A Review of the Sharp LC-50UB30U 4K Ultra HD 60Hz Smart LED TV – LC-43UB30U, LC-55UB30U, LC-65UB30U,
The UB30U 4K TV line from Sharp is one of the most affordable that the manufacturer has produced this year and as such it doesn’t have quite the same features as the somewhat pricier UE30 series or some other Sharp TVs. However, the UB30U does include some nice upgrades over last year’s 4K models from Sharp and as a whole is a remarkably affordable home entertainment option for buyers who are looking to get started with 4K without spending a large amount on their first set.
Primarily, the UB30U comes with improvements such as an Android TV platform, better backlit local dimming and, most importantly, a glass display panel surface for a considerably richer, deeper picture, instead of last year’s plexi-glass.
This TV is certainly not going to be the winner of any “Year’s Best 4K” awards but on the whole, what you get with the LC-50UB30U is still a package that includes some quality features like solid contrast and black levels, an excellent upscaling engine and very decent color saturation. Basically, this is the Sharp competition to Vizio’s P-Series TVs although it doesn’t quite match some Vizio innovations.
As we’ve already said, the UB30U is Sharp’s entry-level answer to the 4K TV models the company sells and the 50 inch TV model we’re reviewing here is in our opinion the minimally decent-sized model of 4K TV for more economical home entertainment system in this line (or any other for that matter). Thus, what you’re getting with this TV offers the solid essentials without veering into the territory of premium display features.
With that said, the LC50UB30U has plenty going for it in terms of solid features. Connectivity in the TV is about as solid as it gets, with all the crucial HDMI 2.0 ports, USB connections and HEVC/VP9 4K content decoding capability. On top of this, the TV offers access to a wide array of media apps and of course also features the ability to stream the latest 4K video from Netflix, Amazon Prime Instant Video and YouTube. It won’t give you access to Amazon’s newest and best 4K HDR content since this is definitely not an HDR-enabled TV but you’ll still get the normal 4K content that the streaming video provider offers.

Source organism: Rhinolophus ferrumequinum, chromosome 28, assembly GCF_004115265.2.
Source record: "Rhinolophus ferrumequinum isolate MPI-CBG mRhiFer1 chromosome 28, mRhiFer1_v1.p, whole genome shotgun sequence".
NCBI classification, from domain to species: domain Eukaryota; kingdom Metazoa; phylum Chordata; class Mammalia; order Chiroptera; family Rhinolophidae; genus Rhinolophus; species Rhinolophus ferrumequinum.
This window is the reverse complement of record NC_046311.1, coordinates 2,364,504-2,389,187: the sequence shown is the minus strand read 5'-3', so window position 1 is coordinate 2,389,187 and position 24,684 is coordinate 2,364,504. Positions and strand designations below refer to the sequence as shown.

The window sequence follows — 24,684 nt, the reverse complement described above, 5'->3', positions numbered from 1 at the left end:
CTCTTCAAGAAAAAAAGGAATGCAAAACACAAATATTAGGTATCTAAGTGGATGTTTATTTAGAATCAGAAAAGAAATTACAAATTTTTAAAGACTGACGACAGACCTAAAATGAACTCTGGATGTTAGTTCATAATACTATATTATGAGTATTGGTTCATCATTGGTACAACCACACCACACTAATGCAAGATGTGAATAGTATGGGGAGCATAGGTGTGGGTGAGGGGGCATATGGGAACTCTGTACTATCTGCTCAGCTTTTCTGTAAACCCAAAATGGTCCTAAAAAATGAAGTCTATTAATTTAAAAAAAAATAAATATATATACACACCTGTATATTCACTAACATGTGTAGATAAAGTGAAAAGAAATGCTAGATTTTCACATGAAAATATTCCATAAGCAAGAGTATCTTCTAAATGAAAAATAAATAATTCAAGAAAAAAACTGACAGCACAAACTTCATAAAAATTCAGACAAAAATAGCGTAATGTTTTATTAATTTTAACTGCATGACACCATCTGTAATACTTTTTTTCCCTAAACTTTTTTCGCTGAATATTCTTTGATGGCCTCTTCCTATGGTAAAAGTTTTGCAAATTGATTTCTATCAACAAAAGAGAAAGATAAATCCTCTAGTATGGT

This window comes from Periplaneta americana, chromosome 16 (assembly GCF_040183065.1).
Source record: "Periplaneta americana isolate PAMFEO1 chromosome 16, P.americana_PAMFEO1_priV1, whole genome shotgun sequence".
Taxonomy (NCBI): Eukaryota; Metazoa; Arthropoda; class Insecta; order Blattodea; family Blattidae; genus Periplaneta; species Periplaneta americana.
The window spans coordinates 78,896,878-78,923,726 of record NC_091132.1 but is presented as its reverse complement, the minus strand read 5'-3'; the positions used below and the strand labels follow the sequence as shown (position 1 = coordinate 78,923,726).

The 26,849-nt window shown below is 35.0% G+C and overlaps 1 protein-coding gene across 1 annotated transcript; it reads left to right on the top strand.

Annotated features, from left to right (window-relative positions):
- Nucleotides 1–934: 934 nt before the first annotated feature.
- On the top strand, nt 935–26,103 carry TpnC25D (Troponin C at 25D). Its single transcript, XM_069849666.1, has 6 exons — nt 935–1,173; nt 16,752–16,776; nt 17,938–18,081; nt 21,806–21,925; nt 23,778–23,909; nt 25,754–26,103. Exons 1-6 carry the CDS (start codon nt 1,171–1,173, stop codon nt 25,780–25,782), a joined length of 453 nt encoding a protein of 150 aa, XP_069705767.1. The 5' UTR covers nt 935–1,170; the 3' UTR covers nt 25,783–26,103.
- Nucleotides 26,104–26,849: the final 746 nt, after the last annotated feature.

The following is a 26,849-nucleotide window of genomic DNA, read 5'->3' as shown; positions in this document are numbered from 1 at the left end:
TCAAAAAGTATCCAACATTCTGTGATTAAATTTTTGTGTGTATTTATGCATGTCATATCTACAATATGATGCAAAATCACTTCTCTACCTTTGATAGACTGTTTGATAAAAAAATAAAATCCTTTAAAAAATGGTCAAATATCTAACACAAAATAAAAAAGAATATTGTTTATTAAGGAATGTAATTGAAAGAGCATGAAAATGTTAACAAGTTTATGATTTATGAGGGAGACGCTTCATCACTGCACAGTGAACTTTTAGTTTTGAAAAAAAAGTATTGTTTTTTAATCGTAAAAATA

Furthermore, for all your HD and even SD content viewing needs, the LC-50UB30U has you covered nicely thanks to Sharp’s excellent upscaling engine, which really does a solid job of turning lower resolutions into something that looks sharper and deeper. Blu-ray HD content in particular will scale up beautifully on this TV and can even be said to look better than native 4K streamed content from a compressed streaming source like Netflix.
Furthermore, the quality of the edge-lit LED array in the LC-55UB30U is very good, definitely better than what we’d seen in last year’s models from the same company. No, edge-lit arrays aren’t nearly as bright, flexible and uniform as their full-array counterparts but Sharp has done a good job with this technology within the limitations it imposes and Sharp’s LC-55UB30U delivers enough to satisfy a basic level of backlight quality, especially in comparison to the way the edge-lit backlighting looked in 2014 Sharp TVs with plexi-glass displays.
Color saturation is not half bad in this TV. If you want even more interesting levels of color and vibrancy, you’re better off going for one of Samsung’s entry level 4K TVs for 2015, such as the Samsung JU700 series but this Sharp TV does deliver deeper color over its own older cousins by the same manufacturer.
Finally, in terms of price, this 50 inch model we’re reviewing here is almost unbeatable. Only Vizio’s 4K TVs cost this much with the same screen size and the same select connectivity specs.
3.5 - 102 Reviews
On the other hand, there’s also a lot working against the LC-55UB30U which makes it a TV you’d definitely have to think carefully about buying. Most importantly of all, it offers limited levels of specs and quality for its price when compared to more than a few other models on the market right now.
For one thing, Some of Samsung and Sony’s 2015 entry level 4K TVs in this same size category do cost somewhat more but they also offer enough improvement in backlighting, color and contrast to be worth their slightly higher prices. And then there are Vizio’s P-Series and M-Series TVs., the most direct and intense competitors to this specific Sharp model. Why? Because these two TV lines from Vizio sell for roughly the same price as the LC-55UB30U while offering the much more powerful technology of full-array LED backlighting. Furthermore, the 60Hz refresh rate and crappy side-angle viewing clarity of the UB30U series of TVs also works against it in comparison to other models that sell at similarly economical prices.